We had an ongoing problem with the original clutch. The typical symptom was that the clutch would not disengage fully, even though the cable was adjusted very tight. Disassembly revealed a broken clutch pushrod, but replacement only helped things partially; we still had problems with not having complete disengagement when the clutch heated up.
Full disassembly showed what I thought was poor condition of the clutch plates themselves. The pressure plate (which rides in the toothed ring) showed signs of having been hammered for some reason and was dished in the middle. I'm sure the situation was repairable (heck, these things ran for tens of thousands of miles 'back in the day') but it was universally suggested on the /2 list that I upgrade to the 'Earles fork' era clutch with a diaphragm spring.
The components I used were a /2 flywheel & pressure plate, 5mm clutch disk (the old one is shown in this picture, though), and a 'mid' clutch cover. One consideration on reassembly is the transmission clearance. The stack height of the newer clutch is no less than the old one, so one must still use the flush screws (but larger for the /2) in the clutch cover and not use spacers. My measurements indicated that the later button-head clutch bolts would interfere with the transmission cover by 1mm or 2mm.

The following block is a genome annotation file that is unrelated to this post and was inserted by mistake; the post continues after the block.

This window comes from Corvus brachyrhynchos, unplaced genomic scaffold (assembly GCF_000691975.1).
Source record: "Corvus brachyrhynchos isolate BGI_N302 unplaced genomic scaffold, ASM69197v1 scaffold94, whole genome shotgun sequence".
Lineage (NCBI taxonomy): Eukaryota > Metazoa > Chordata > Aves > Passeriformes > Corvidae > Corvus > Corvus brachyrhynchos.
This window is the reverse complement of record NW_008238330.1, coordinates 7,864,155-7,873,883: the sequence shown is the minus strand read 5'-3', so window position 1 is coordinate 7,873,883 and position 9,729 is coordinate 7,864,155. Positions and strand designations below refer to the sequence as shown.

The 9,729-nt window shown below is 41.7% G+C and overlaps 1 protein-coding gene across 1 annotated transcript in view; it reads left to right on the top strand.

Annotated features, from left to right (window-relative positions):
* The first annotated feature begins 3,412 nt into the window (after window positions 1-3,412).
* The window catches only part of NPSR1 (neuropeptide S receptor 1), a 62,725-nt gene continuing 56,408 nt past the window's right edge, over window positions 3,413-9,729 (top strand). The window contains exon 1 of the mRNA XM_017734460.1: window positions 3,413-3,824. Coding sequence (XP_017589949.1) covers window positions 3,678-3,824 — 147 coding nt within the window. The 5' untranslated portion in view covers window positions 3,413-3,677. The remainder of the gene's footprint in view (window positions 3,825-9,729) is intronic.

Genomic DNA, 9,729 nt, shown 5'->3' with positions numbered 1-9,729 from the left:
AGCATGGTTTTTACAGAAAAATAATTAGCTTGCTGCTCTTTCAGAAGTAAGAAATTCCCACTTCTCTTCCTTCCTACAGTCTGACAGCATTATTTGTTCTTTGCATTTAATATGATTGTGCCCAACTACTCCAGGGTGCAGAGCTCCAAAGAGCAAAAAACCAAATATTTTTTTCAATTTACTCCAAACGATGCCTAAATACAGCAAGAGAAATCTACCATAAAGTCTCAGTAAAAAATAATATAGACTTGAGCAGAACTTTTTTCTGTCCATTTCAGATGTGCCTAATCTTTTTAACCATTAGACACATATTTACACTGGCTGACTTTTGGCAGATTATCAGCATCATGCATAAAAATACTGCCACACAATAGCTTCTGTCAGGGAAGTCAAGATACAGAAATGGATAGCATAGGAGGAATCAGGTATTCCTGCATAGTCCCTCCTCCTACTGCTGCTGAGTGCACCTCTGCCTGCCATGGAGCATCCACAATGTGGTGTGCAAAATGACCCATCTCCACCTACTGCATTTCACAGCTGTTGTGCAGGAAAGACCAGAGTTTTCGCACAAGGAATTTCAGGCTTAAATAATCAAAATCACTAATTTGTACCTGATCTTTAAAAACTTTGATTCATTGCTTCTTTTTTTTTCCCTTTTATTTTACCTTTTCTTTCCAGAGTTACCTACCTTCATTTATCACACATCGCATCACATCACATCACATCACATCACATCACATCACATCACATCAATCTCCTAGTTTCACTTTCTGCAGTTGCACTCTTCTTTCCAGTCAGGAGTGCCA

One of the benefits touted was lighter weight, but the parts I received certainly were no lighter than the originals. The combined weight of the parts (less the friction disk) was 16 pounds for the original parts and 18.5 pounds for the later parts. The benefit comes from flywheel lightening, which is much easier on the later flywheel which doesn't have the spring holes.
To the left are lightened flywheels by Crescent Precision and Cycle Works. To the right is an aluminum flywheel by Barrington Motor Works.
For details on many of the clutch components from the plunger and Earles eras, look here.